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The rupture of the anterior cruciate, the ligament that plays a leading role in knee stabilization, is one of the most severe and most frequent injuries of the particular joint, often with a long recovery period. A common injury for high-performance athletes and anyone involved in sports; it alters the knee mechanics, and, if not treated promptly and effectively, it increases the chances of injuries to the meniscus or the cartilage, injuries which are in turn associated with premature osteoarthritis.
The most recent data from the American Academy of Orthopaedic surgeons indicate that, each year, about 200,000 americans suffer a rupture of the anterior cruciate ligament, with more than half of them resorting to surgical treatment for the replacement of the torn or injured ligament.


Nowadays, syndesmoplasty of the anterior cruciate ligament is performed arthroscopically, with small incisions, a minimally invasive technique which is a preferred option, as it includes less postoperative pain, fewer hospitalization days, and faster recovery. In fact, it is especially recommended for professional athletes, young and active patients who do not wish to change their lifestyle, those who are over 40 and do heavy manual labour work or practice sports, or in patients with multiple ligament knee instability, or even with a meniscus tear.
The surgeon, after assessing the case of each patient, shall choose the appropriate graft. Nowadays, in most cases, a graft by the patient themselves is used, as it has the advantage of faster integration and fewer immune responses, and, usually, the hamstring autograft is selected. It is all about two tendons (semimembranosous and semitendinosous) which are inserted along the inside of the thigh and knee, and which are “folded” by the surgeon to form four “cords”, namely, a quadruple bundle.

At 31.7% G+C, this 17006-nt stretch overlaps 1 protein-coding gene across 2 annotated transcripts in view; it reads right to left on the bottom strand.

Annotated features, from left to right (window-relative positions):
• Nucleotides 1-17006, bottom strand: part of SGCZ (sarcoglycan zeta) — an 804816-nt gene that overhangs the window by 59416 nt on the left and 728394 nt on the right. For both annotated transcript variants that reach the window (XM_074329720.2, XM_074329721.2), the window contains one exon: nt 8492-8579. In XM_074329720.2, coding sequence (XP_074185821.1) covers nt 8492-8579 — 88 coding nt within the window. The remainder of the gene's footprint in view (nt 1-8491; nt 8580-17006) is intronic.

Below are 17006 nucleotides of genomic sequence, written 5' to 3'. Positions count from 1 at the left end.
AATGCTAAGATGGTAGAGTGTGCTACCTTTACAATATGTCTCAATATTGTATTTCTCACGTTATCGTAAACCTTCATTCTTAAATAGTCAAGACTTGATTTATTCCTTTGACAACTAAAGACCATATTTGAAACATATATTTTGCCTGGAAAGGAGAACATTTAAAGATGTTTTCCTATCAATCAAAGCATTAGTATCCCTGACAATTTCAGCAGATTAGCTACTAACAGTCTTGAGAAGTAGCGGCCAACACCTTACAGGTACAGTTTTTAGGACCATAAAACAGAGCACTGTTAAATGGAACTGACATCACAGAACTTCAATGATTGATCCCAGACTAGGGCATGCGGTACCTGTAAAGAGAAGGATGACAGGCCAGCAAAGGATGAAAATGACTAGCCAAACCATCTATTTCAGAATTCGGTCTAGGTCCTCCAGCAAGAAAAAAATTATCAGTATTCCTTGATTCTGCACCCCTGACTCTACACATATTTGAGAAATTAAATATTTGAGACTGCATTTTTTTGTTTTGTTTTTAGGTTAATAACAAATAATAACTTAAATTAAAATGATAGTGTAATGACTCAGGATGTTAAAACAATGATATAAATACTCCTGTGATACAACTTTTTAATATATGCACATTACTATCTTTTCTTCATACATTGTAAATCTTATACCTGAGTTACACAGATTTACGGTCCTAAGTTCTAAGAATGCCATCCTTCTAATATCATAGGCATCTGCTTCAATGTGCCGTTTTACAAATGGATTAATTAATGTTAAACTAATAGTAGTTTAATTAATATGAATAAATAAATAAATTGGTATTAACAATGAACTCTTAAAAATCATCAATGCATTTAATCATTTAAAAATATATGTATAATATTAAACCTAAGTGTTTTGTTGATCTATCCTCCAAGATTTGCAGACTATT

The period of return to sports activities depends on the orthopaedic surgeon’s approval, so as not to pose a risk to the graft, but it usually ranges from 6 to 9 months.


The correct placement of the graft at its anatomical position, in both the tibia and the thigh is of particular importance for the success of the surgery, so that, after it the knee shall not be loose during extension and stiff during flexion. The advantage of the quadruple hamstring autograft is that a smaller surgical incision is required; postoperatively, the patient experiences less pain, while the possibility of anterior pain (especially in the patellar tendon) is reduced to zero. Moreover, the graft’s maximum resistance is of 4,000 newton.


According to the international literature, the disadvantages include the weakness of hamstrings in the donor area (their strength is restored to 85%, one year after surgery), while, regarding the receiving area, the stabilization of the implant performed with a titanium screw or an absorbable material between the tendon and the bone, and, consequently, the stability strength in relation to bone-to-bone stabilisation is lower. However, the evolution of fixation systems has internationally increased the “popularity” of the graft, as it seems to be better accepted by the patients themselves.

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